J.J. Marsh, Denver’s member of the State Highway Department, told Pitkin County Commissioner Orest Gerbaz that his department had definitely decided to build a new bridge at the site of the old one, due to a lack of funds. [But] Charles Shumate, assistant chief engineer for the department, told the Aspen Times that a definite decision on the location of the bridge had not been make, but would be made within the week. [The debate centers on] whether the bridge should [be built] going straight out from Main Street [or should retain the existing] two 90-degree turns at the entrance of town.
Federal drug authorities seized a majority of the property in the controversial Basalt South subdivision near Basalt, maintaining that it had been financed with money from a marijuana smuggling operation run by two Louisiana men.
David Koehl and Glen Wood of New Orleans, who have been convicted of drug trafficking charges and are serving time … [consented to] forfeit their real estate holdings. Federal prosecutors would not comment on whether or not the other partners in the development … attorneys Dave Slemon, Tony Mazza and John LaSalle, and real estate agent John Wix … are under suspicion in the federal investigation. It is believed that the four had no prior knowledge of the drug dealing … according to informed sources.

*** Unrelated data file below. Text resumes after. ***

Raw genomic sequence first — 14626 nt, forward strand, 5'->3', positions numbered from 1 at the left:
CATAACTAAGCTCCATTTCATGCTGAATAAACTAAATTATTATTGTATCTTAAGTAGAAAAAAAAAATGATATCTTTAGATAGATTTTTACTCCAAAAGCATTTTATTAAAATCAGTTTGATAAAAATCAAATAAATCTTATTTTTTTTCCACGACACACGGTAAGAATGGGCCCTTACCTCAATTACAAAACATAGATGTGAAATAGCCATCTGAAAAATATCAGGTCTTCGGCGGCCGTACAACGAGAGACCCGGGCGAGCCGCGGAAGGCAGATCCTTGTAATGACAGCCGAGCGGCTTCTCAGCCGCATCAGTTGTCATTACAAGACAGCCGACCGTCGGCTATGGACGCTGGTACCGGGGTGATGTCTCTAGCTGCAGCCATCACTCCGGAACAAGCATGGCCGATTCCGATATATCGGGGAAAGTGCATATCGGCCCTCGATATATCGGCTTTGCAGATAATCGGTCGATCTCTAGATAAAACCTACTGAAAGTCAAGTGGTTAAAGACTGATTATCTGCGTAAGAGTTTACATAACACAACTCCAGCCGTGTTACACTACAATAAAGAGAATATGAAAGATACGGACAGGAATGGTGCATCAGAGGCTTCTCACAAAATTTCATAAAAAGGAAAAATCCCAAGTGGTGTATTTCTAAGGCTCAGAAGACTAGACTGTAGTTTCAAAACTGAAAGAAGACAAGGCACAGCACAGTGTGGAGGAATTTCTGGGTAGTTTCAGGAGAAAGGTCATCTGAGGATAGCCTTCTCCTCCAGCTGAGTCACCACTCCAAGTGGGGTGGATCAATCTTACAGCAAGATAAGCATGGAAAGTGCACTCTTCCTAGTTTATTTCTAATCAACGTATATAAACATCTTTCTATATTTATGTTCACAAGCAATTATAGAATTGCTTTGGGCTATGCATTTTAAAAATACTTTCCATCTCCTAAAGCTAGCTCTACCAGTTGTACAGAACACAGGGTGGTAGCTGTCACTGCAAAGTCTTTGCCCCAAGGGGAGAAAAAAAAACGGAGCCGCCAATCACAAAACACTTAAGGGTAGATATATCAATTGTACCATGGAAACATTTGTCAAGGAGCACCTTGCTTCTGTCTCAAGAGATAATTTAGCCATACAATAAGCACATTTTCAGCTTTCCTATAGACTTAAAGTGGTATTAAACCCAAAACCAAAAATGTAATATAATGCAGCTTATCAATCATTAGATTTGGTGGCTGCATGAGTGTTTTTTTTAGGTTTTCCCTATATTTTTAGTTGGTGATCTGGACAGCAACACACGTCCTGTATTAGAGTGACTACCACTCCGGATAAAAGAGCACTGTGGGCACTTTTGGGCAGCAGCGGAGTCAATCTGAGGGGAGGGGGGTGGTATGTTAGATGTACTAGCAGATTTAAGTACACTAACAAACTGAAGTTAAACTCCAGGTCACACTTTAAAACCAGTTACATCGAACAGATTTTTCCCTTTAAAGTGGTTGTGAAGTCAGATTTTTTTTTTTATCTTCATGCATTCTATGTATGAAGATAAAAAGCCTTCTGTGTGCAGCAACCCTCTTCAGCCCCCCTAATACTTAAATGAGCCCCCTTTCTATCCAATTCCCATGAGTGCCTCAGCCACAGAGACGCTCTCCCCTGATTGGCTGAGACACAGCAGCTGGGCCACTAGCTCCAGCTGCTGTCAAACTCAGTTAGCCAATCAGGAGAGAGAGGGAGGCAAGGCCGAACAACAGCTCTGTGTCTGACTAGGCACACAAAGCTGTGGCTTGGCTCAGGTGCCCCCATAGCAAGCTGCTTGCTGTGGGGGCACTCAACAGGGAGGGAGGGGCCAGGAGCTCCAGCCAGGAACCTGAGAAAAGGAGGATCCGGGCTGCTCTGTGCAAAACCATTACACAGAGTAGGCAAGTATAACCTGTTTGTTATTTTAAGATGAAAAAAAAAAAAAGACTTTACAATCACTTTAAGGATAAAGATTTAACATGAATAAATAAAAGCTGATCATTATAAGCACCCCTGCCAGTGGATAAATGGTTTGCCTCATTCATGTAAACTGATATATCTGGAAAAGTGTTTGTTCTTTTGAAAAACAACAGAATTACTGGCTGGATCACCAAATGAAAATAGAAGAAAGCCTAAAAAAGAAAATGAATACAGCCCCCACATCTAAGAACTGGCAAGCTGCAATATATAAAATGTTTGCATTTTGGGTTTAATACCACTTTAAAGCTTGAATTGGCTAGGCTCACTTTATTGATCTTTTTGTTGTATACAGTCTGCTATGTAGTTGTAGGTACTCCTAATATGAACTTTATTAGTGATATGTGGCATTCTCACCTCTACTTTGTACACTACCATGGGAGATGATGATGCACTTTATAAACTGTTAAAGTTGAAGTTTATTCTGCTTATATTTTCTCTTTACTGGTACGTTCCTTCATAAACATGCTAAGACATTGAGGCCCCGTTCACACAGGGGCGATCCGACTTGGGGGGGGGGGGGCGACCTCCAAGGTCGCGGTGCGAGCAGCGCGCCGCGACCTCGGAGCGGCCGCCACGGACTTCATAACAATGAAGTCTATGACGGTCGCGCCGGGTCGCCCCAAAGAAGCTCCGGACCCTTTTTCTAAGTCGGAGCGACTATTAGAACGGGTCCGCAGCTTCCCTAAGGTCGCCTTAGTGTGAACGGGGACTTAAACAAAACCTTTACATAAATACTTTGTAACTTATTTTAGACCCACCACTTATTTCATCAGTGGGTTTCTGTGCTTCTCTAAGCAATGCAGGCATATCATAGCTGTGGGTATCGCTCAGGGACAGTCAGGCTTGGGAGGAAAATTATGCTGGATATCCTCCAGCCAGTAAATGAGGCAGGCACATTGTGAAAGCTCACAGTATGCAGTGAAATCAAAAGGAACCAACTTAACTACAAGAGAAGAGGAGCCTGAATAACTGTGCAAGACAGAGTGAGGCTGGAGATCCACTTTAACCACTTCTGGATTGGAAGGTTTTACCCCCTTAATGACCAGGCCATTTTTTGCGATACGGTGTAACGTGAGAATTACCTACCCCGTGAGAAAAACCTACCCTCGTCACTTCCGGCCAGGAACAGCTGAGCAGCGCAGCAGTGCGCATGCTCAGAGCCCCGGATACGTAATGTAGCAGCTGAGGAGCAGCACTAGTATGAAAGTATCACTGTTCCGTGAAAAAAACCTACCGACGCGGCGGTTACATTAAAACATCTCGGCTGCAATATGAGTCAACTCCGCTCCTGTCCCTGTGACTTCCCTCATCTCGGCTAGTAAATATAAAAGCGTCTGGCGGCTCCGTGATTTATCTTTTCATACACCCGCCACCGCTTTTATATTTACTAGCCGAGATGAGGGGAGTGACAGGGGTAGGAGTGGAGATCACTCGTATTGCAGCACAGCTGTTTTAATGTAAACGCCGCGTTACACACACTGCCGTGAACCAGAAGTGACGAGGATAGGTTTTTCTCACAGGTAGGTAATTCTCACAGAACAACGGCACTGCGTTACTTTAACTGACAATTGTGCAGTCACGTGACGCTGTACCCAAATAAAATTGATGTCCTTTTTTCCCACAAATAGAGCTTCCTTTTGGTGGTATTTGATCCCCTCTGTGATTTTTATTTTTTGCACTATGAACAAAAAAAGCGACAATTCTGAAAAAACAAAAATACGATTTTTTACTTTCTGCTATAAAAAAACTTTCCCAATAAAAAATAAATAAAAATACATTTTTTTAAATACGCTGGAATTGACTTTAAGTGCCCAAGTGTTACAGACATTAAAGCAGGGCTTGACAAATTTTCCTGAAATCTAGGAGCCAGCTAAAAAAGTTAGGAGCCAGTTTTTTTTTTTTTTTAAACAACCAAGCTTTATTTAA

Aspen police were getting nowhere in their efforts to identify a corpse uncovered by melting ice in the Roaring Fork River near the Neale Street Bridge, nor could they determine what killed the man.
He was found under a log jam when [two] fishermen saw his feet and lower legs sticking out from under the snow [at the edge of the river]. Deputy Coroner Gary Haynes estimated the man had been [there] for two or three months … autopsy results were consistent with drowning as the cause of death, but did not conclusively establish that the man had drowned. While an external examination of the body did not indicate shooting or stabbing … foul play had not been ruled out.
– compiled by John Colson
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A group of relay participants will walk from downtown Aspen to Buttermilk Ski Area on Tuesday evening to complete one leg of a month-long, 3,900-mile journey across nearly 10 states for a “Carry the Load” event honoring fallen military personnel and first responders.